Efficient irrigation includes such things as having a sprinkler system that can water plants in zones; thereby plants with different watering needs can be irrigated separately. A micro-irrigation system is highly recommended because this system applies water directly and slowly to the root, which minimizes evaporation of the water and run-off.

    All homeowners should be aware of the state laws, local ordinances and regulatory agencies that govern water usage. Florida is divided into five Water Management Districts. The St. Johns River Water Management District (SJRWMD) covers central and east Florida from Vero Beach to Jacksonville. The Southwest Florida Water Management District (SWFWMD) covers 16 counties in central and west Florida. The South Florida Water Management District (SFWMD) covers all of South Florida but includes portions of Orange, Osceola and Polk counties. These agencies have considerable power with regard to water systems and usage.

    Currently, the SJRWMD and the SWFWMD limit lawn and landscape watering to just two days per week and prohibit watering between the hours of 10:00 am and 4:00 pm. There are several exceptions to these restrictions including, but not limited to: watering new lawn and plant materials, irrigating with reclaimed water, and using low volume or micro-irrigation systems. Keep in mind that many local governments have more restrictive regulations, such as Tampa and unincorporated Hillsborough County where irrigating is currently limited to just ONE day per week. These regulations change frequently depending on the season and current rainfall totals. The SFWMD only enacts its water shortage restrictions when a drought has been declared, but most areas of the District are restricted by county or municipal ordinances. Further, Florida law requires that newly installed irrigation systems include a rain sensor that will override the regular sprinkle cycle when adequate rainfall has occurred.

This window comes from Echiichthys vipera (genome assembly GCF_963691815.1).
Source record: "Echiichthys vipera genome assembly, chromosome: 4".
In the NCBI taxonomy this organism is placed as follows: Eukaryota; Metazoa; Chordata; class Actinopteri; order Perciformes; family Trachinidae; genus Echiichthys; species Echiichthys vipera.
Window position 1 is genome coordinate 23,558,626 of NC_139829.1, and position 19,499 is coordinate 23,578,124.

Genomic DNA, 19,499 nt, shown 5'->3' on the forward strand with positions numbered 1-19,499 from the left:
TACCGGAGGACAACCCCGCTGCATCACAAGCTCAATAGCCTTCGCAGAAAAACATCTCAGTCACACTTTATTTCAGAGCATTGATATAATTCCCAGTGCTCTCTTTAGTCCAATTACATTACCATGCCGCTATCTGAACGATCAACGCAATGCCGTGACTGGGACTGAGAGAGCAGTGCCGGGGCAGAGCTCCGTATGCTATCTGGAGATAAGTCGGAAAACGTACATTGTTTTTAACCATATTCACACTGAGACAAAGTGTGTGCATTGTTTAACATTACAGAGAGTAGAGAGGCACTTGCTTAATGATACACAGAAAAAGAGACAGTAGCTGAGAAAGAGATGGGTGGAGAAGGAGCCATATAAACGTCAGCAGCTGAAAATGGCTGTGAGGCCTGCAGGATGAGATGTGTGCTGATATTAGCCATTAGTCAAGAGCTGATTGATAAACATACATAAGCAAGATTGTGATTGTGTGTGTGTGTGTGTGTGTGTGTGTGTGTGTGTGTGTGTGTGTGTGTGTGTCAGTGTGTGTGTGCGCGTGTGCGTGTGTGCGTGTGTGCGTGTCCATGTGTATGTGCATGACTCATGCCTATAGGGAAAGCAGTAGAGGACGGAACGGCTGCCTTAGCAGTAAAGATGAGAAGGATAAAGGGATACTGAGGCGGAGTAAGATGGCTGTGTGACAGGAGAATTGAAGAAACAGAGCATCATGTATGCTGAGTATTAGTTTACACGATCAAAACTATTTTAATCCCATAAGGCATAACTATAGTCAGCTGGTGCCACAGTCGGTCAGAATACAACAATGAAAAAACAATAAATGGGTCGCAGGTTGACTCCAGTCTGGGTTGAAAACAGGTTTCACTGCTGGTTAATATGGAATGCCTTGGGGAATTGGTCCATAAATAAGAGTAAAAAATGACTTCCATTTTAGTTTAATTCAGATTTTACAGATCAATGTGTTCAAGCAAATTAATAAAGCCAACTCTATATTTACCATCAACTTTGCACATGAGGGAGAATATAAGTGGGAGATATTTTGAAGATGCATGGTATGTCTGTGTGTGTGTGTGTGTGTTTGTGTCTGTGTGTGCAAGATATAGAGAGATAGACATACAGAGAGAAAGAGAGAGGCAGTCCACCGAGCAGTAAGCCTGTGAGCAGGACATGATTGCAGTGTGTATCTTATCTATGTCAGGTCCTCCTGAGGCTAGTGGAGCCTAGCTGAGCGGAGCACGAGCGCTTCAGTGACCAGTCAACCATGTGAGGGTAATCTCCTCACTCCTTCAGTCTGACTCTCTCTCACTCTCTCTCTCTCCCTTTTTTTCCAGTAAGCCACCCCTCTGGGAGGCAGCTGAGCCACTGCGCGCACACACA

6) Use of Mulches
    Mulching is considered one of the most beneficial landscape practices because it prevents evaporative water loss and reduces the need for supplemental irrigation. The best mulches for Xeriscape are pine straw, pine-bark, mini-nuggets, and shredded hardwood mulch or chips.
    7) Appropriate Maintenance
    A properly Xeriscaped lawn should require less maintenance, but this does not mean no maintenance. The Association can still enforce its deed restrictions, rules and regulations that pertain to lawn maintenance, except where doing so would require an owner to violate state laws or local or district ordinances.
    What does all this mean for the Association? It means that Xeriscaping should not be feared. Xeriscaped lawns can be lush and beautiful and are not a desert type landscape. It also means that Associations cannot prohibit homeowners from implementing a Xeriscape plan that includes all seven (7) steps listed above, unless the prohibition was in the governing documents prior to October 1, 2001.
    For additional information regarding Xeriscape, please visit the website for the St. Johns River Water Management District at http://sjr.state.fl.us , the Southwest Florida Water Management District at www.swfwmd.state.fl.us , or the South Florida Water Management District at www.sfwmd.gov . Many of these agencies are happy to come out to communities and give presentations regarding proper irrigation and water conservation.
The firm of Taylor & Carls, P.A., with offices located in Maitland, Melbourne, Tampa and Palm Coast, Florida, was founded in 1981 and has practiced in the area of community association law since that date. This edition was prepared by Elizabeth A. Lanham-Patrie, Esq. of Taylor & Carls, P.A. The information contained in The Association e-Lawyer should not be acted upon without professional legal advice. The opinions expressed herein are as of the date hereof, and this law firm undertakes no obligation to advise the Association of subsequent changes in the law.
©2006 Taylor & Carls, P.A. All Rights Reserved.
The firm can be reached Toll Free at 1-800-395-6235 or locally at 407-660-1040.